TDG: Eat Yourself Greek with Eugenia


Eugenia is a passionate food blogger and translator. For the last ten years, she has been living and working in London, but last year saw her return to her hometown of Athens.

She now runs the successful blog ‘Eat Yourself Greek,’ which is (of course) inspired by Greek culture and cuisine. But funnily enough, she didn’t truly discover her love of Greek food until she went abroad…

I caught up with Eugenia recently to talk about everything from blogging to Baklava to being your own boss.

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What would you describe your job as?

I’m a translator and food blogger. My day job (translating) is very interesting although a bit unsteady (being a freelancer in Greece is not the easiest thing right now). I take advantage of low periods to play around the kitchen more. I test recipes, try new techniques. I have a good read on food history that never seizes to fascinate me.

How do you spend your days? 

A typical day would be working as a translator or on my blog, and then strolling around Athens. It’s a lovely city for walks – either downtown or by the seaside.

How did you get into cooking?

It was back when I was living in London. I found myself immersed in a colourful metropolis and made some wonderful friendships. But being away from home, makes you a little home sick and cooking brings up all these wonderful smells and memories, it is a taste of home. So, I started delving into Greek dishes; comfort food that would remind me of home. When I came back, I started blogging. It was the perfect way to stay connected with foodie friends abroad.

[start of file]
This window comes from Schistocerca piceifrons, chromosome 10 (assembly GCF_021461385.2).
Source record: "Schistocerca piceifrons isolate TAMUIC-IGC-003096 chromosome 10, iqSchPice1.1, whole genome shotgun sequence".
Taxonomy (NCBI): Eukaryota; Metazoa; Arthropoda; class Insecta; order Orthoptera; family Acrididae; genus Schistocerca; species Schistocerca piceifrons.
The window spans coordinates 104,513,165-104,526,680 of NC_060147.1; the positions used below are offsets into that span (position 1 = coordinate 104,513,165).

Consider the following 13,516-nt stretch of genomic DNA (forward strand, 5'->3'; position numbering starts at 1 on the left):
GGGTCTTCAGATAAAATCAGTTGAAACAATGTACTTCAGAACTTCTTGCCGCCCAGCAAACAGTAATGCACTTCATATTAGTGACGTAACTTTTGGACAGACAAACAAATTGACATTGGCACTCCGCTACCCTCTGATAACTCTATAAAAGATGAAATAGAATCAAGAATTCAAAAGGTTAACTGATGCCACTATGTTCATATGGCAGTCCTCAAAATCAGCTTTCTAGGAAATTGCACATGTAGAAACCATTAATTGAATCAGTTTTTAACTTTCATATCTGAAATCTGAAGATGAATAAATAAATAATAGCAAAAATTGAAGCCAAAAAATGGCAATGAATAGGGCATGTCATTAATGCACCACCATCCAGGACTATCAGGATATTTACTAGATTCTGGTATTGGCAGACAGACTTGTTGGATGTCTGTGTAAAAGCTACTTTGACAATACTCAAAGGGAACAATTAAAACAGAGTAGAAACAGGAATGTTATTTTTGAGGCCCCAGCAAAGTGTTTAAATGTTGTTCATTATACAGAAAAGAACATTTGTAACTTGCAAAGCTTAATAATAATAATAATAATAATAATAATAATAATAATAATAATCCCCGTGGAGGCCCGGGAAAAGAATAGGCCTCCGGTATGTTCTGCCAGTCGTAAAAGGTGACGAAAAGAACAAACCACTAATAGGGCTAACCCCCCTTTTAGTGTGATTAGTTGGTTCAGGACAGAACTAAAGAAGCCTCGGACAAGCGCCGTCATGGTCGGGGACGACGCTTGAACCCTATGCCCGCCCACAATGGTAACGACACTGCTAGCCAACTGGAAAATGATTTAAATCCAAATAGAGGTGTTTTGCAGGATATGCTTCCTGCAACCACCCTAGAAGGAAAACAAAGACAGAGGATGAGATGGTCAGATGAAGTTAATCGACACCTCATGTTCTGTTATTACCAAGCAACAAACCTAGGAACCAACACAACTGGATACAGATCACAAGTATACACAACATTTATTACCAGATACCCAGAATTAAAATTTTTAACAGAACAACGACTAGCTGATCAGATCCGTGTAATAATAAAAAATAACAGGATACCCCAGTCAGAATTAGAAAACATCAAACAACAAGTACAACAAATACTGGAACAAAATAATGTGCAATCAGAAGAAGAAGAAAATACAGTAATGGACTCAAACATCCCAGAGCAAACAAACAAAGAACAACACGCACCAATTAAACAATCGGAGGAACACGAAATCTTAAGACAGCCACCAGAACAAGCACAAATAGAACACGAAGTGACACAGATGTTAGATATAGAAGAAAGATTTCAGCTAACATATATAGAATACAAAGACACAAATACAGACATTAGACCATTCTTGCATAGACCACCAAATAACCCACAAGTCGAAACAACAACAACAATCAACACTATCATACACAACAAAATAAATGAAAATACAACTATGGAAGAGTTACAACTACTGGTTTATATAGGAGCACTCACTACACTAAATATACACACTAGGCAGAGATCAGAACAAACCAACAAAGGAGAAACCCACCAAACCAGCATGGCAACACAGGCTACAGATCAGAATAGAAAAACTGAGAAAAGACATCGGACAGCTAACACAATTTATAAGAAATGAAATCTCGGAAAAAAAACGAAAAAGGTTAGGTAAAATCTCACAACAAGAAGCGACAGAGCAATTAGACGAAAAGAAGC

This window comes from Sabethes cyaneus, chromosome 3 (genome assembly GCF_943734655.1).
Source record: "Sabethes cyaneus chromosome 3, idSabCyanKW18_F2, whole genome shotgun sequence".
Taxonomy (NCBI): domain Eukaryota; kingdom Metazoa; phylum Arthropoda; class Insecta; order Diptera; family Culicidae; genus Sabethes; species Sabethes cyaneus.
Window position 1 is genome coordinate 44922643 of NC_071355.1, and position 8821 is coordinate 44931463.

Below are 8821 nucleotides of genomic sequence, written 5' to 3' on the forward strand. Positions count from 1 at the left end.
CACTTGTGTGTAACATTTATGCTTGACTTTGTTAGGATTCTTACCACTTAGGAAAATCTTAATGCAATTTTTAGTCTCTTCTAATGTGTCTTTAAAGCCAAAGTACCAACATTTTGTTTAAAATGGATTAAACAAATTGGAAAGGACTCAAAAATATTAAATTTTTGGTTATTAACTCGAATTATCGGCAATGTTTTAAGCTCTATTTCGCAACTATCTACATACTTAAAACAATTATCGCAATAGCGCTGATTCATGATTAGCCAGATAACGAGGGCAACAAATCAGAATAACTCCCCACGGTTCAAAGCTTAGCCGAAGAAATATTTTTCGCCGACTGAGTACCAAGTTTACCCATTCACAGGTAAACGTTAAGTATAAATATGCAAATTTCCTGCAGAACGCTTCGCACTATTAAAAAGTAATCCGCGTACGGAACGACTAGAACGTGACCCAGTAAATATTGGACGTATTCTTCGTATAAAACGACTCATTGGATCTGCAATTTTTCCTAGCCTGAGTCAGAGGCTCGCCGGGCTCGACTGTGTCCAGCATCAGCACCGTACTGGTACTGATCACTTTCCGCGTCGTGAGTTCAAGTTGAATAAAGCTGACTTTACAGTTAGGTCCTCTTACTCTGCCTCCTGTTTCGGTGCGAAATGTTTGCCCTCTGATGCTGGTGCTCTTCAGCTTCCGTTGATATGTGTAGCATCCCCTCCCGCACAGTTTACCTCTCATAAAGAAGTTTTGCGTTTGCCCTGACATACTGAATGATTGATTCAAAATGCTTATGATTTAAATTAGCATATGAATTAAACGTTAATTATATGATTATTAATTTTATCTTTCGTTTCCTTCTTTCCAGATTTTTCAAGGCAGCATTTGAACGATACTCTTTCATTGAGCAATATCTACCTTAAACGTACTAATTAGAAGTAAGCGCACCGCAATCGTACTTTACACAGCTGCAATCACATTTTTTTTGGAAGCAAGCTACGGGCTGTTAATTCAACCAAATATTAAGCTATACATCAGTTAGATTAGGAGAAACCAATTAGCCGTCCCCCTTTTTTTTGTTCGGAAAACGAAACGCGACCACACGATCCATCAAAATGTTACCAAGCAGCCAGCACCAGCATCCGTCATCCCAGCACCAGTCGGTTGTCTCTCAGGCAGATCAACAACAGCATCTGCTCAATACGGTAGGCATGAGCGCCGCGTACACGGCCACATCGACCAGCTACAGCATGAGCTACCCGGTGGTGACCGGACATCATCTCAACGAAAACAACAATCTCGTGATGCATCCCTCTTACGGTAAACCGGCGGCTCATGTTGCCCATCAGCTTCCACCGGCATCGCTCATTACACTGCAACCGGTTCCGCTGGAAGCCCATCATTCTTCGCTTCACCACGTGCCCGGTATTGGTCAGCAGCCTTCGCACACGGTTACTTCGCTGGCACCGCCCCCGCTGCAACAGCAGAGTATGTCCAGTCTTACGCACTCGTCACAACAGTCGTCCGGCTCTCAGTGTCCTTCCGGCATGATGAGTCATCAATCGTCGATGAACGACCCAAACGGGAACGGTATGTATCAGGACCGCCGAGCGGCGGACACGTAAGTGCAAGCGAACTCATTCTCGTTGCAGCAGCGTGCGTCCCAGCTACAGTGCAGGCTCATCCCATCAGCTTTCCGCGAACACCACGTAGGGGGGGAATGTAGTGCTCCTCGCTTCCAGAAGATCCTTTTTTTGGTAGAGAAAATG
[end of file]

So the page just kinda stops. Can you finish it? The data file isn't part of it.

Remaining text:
And did that naturally transition into food-blogging?

Over the course of time, I realised very few people knew about the little culinary gems Greek cuisine has to offer – simple, healthy Mediterranean recipes that are perfect for summer; rich dishes from the Balkans that are comforting and perfect in cold weather.

Your blog is called ‘Eat yourself Greek’. Why is your heritage so important to your cooking?

Eat Yourself Greek is a collection of family recipes. I love the simplicity and clean tastes of Greek cuisine. Most of the dishes require just a couple of ingredients and then the rest you already have in your cupboards. Aside the great taste and ease of making Greek dishes, it’s a way of life.

Modern living can be so hectic. I used to find myself skipping meals or grabbing take-away which involved deep-fried and seriously unhealthy fast food. I thought, there has to be a better balance. I believe that cooking for yourself and your family allows for this little precious moments that you can stop and enjoy life. Greek cooking is gathering around the table, communicating through food and taking the time to respect it and savour it.

What’s the best thing about being a food blogger? Are there also some challenges?

The food of course! Haha. I admit, I am a bit of a glutton and I take immense joy indulging myself savouring the dishes I make. Blogging has also offered a channel of communication with people from all over the world and exchange of ideas is immensely rewarding.